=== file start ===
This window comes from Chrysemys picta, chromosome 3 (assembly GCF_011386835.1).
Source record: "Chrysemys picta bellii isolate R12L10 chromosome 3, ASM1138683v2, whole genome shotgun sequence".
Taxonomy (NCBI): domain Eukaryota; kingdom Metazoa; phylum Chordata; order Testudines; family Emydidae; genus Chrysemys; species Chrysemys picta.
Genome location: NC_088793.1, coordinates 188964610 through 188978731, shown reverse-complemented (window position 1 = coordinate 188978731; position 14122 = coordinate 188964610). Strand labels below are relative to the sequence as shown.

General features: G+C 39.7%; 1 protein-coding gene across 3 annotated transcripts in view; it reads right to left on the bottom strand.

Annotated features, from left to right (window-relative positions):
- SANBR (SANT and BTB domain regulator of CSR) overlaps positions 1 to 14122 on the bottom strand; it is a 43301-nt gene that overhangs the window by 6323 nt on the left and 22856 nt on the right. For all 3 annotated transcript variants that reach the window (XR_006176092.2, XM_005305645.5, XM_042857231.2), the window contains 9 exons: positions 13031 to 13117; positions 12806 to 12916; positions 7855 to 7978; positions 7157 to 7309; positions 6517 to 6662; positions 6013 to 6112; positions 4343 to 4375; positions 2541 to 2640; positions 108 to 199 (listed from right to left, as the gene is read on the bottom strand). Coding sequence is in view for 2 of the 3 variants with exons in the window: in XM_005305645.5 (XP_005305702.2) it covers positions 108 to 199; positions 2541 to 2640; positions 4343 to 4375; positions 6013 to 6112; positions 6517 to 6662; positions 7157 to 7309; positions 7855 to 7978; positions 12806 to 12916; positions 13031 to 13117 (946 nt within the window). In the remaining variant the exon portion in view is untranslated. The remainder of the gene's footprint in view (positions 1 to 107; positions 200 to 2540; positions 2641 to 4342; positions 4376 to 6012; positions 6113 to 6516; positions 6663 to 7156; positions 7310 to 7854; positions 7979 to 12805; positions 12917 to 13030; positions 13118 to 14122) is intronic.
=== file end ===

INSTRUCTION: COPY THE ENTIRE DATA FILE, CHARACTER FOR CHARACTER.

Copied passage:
This window comes from Chrysemys picta, chromosome 3 (assembly GCF_011386835.1).
Source record: "Chrysemys picta bellii isolate R12L10 chromosome 3, ASM1138683v2, whole genome shotgun sequence".
Taxonomy (NCBI): domain Eukaryota; kingdom Metazoa; phylum Chordata; order Testudines; family Emydidae; genus Chrysemys; species Chrysemys picta.
Genome location: NC_088793.1, coordinates 188964610 through 188978731, shown reverse-complemented (window position 1 = coordinate 188978731; position 14122 = coordinate 188964610). Strand labels below are relative to the sequence as shown.

General features: G+C 39.7%; 1 protein-coding gene across 3 annotated transcripts in view; it reads right to left on the bottom strand.

Annotated features, from left to right (window-relative positions):
- SANBR (SANT and BTB domain regulator of CSR) overlaps positions 1 to 14122 on the bottom strand; it is a 43301-nt gene that overhangs the window by 6323 nt on the left and 22856 nt on the right. For all 3 annotated transcript variants that reach the window (XR_006176092.2, XM_005305645.5, XM_042857231.2), the window contains 9 exons: positions 13031 to 13117; positions 12806 to 12916; positions 7855 to 7978; positions 7157 to 7309; positions 6517 to 6662; positions 6013 to 6112; positions 4343 to 4375; positions 2541 to 2640; positions 108 to 199 (listed from right to left, as the gene is read on the bottom strand). Coding sequence is in view for 2 of the 3 variants with exons in the window: in XM_005305645.5 (XP_005305702.2) it covers positions 108 to 199; positions 2541 to 2640; positions 4343 to 4375; positions 6013 to 6112; positions 6517 to 6662; positions 7157 to 7309; positions 7855 to 7978; positions 12806 to 12916; positions 13031 to 13117 (946 nt within the window). In the remaining variant the exon portion in view is untranslated. The remainder of the gene's footprint in view (positions 1 to 107; positions 200 to 2540; positions 2641 to 4342; positions 4376 to 6012; positions 6113 to 6516; positions 6663 to 7156; positions 7310 to 7854; positions 7979 to 12805; positions 12917 to 13030; positions 13118 to 14122) is intronic.